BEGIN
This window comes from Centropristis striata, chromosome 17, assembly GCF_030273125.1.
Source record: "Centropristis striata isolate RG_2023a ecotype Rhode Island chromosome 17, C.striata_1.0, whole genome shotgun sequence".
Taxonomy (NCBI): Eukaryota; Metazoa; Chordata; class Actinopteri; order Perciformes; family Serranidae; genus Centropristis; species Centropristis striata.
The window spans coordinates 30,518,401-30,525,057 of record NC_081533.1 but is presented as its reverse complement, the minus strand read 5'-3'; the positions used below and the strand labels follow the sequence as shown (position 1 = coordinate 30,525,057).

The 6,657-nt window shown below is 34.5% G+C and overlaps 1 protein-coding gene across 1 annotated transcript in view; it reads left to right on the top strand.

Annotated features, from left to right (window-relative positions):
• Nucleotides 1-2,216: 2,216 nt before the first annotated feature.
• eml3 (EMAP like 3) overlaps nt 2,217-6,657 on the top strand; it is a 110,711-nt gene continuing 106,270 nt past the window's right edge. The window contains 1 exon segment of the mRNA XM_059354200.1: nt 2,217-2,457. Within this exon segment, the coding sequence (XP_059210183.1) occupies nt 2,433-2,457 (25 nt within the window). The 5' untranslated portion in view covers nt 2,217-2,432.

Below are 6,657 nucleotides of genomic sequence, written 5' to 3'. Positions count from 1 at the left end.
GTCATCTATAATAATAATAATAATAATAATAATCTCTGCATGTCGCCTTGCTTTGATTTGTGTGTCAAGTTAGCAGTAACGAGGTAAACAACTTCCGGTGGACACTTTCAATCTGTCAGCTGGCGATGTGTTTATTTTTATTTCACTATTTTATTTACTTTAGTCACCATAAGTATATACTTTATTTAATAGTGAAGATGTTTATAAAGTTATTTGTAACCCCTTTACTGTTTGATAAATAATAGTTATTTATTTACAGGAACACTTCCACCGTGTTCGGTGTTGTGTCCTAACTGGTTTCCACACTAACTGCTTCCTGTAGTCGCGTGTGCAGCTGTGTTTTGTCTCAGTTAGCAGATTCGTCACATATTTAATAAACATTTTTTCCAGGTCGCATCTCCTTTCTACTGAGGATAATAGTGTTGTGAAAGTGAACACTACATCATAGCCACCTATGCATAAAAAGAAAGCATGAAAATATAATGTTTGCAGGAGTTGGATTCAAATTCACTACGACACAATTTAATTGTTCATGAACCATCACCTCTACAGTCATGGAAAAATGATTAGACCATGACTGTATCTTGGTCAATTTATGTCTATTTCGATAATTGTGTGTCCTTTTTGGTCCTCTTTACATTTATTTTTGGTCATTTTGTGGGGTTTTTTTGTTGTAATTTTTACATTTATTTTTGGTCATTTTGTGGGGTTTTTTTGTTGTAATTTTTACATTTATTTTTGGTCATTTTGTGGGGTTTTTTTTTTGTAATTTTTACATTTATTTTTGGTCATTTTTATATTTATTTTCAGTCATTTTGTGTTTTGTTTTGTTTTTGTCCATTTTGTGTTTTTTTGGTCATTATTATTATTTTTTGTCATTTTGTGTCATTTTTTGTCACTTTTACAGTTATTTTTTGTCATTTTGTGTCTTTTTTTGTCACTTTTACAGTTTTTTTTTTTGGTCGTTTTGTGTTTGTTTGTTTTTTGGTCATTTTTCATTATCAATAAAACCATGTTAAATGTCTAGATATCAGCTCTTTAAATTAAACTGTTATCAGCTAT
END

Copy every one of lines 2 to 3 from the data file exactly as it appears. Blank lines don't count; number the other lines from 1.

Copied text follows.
Source record: "Centropristis striata isolate RG_2023a ecotype Rhode Island chromosome 17, C.striata_1.0, whole genome shotgun sequence".
Taxonomy (NCBI): Eukaryota; Metazoa; Chordata; class Actinopteri; order Perciformes; family Serranidae; genus Centropristis; species Centropristis striata.